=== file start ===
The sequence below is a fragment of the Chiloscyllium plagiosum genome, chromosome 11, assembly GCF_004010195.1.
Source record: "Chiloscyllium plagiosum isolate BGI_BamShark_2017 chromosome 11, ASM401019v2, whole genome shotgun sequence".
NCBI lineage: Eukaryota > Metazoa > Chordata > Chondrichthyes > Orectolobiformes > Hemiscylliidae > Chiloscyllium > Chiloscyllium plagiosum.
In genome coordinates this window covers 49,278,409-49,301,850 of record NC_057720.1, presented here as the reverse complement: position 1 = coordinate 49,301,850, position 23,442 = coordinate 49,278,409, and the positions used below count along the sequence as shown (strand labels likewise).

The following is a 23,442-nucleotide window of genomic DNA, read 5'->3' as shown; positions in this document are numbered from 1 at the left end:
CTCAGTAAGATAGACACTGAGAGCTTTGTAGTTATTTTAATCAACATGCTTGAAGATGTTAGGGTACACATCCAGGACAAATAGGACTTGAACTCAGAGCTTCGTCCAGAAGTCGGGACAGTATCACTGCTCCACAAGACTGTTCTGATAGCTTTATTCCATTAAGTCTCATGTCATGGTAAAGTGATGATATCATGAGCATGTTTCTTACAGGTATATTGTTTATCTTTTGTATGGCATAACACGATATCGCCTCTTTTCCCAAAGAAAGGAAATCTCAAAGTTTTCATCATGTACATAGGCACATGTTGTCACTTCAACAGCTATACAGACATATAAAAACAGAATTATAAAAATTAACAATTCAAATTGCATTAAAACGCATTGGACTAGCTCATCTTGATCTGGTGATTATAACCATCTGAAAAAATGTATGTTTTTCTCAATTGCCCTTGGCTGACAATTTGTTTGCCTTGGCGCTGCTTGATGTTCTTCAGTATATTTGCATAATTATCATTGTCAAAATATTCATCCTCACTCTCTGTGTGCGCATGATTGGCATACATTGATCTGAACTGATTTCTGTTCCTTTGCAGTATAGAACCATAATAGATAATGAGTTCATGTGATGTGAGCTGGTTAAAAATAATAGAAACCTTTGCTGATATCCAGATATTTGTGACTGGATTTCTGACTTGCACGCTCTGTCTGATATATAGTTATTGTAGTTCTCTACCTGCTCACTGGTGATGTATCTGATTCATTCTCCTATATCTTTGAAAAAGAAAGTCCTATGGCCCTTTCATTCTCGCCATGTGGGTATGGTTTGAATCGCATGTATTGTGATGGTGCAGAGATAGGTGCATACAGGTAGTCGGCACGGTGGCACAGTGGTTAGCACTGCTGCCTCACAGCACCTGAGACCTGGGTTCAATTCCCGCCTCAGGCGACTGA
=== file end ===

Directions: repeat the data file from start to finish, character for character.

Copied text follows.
The sequence below is a fragment of the Chiloscyllium plagiosum genome, chromosome 11, assembly GCF_004010195.1.
Source record: "Chiloscyllium plagiosum isolate BGI_BamShark_2017 chromosome 11, ASM401019v2, whole genome shotgun sequence".
NCBI lineage: Eukaryota > Metazoa > Chordata > Chondrichthyes > Orectolobiformes > Hemiscylliidae > Chiloscyllium > Chiloscyllium plagiosum.
In genome coordinates this window covers 49,278,409-49,301,850 of record NC_057720.1, presented here as the reverse complement: position 1 = coordinate 49,301,850, position 23,442 = coordinate 49,278,409, and the positions used below count along the sequence as shown (strand labels likewise).

The following is a 23,442-nucleotide window of genomic DNA, read 5'->3' as shown; positions in this document are numbered from 1 at the left end:
CTCAGTAAGATAGACACTGAGAGCTTTGTAGTTATTTTAATCAACATGCTTGAAGATGTTAGGGTACACATCCAGGACAAATAGGACTTGAACTCAGAGCTTCGTCCAGAAGTCGGGACAGTATCACTGCTCCACAAGACTGTTCTGATAGCTTTATTCCATTAAGTCTCATGTCATGGTAAAGTGATGATATCATGAGCATGTTTCTTACAGGTATATTGTTTATCTTTTGTATGGCATAACACGATATCGCCTCTTTTCCCAAAGAAAGGAAATCTCAAAGTTTTCATCATGTACATAGGCACATGTTGTCACTTCAACAGCTATACAGACATATAAAAACAGAATTATAAAAATTAACAATTCAAATTGCATTAAAACGCATTGGACTAGCTCATCTTGATCTGGTGATTATAACCATCTGAAAAAATGTATGTTTTTCTCAATTGCCCTTGGCTGACAATTTGTTTGCCTTGGCGCTGCTTGATGTTCTTCAGTATATTTGCATAATTATCATTGTCAAAATATTCATCCTCACTCTCTGTGTGCGCATGATTGGCATACATTGATCTGAACTGATTTCTGTTCCTTTGCAGTATAGAACCATAATAGATAATGAGTTCATGTGATGTGAGCTGGTTAAAAATAATAGAAACCTTTGCTGATATCCAGATATTTGTGACTGGATTTCTGACTTGCACGCTCTGTCTGATATATAGTTATTGTAGTTCTCTACCTGCTCACTGGTGATGTATCTGATTCATTCTCCTATATCTTTGAAAAAGAAAGTCCTATGGCCCTTTCATTCTCGCCATGTGGGTATGGTTTGAATCGCATGTATTGTGATGGTGCAGAGATAGGTGCATACAGGTAGTCGGCACGGTGGCACAGTGGTTAGCACTGCTGCCTCACAGCACCTGAGACCTGGGTTCAATTCCCGCCTCAGGCGACTGA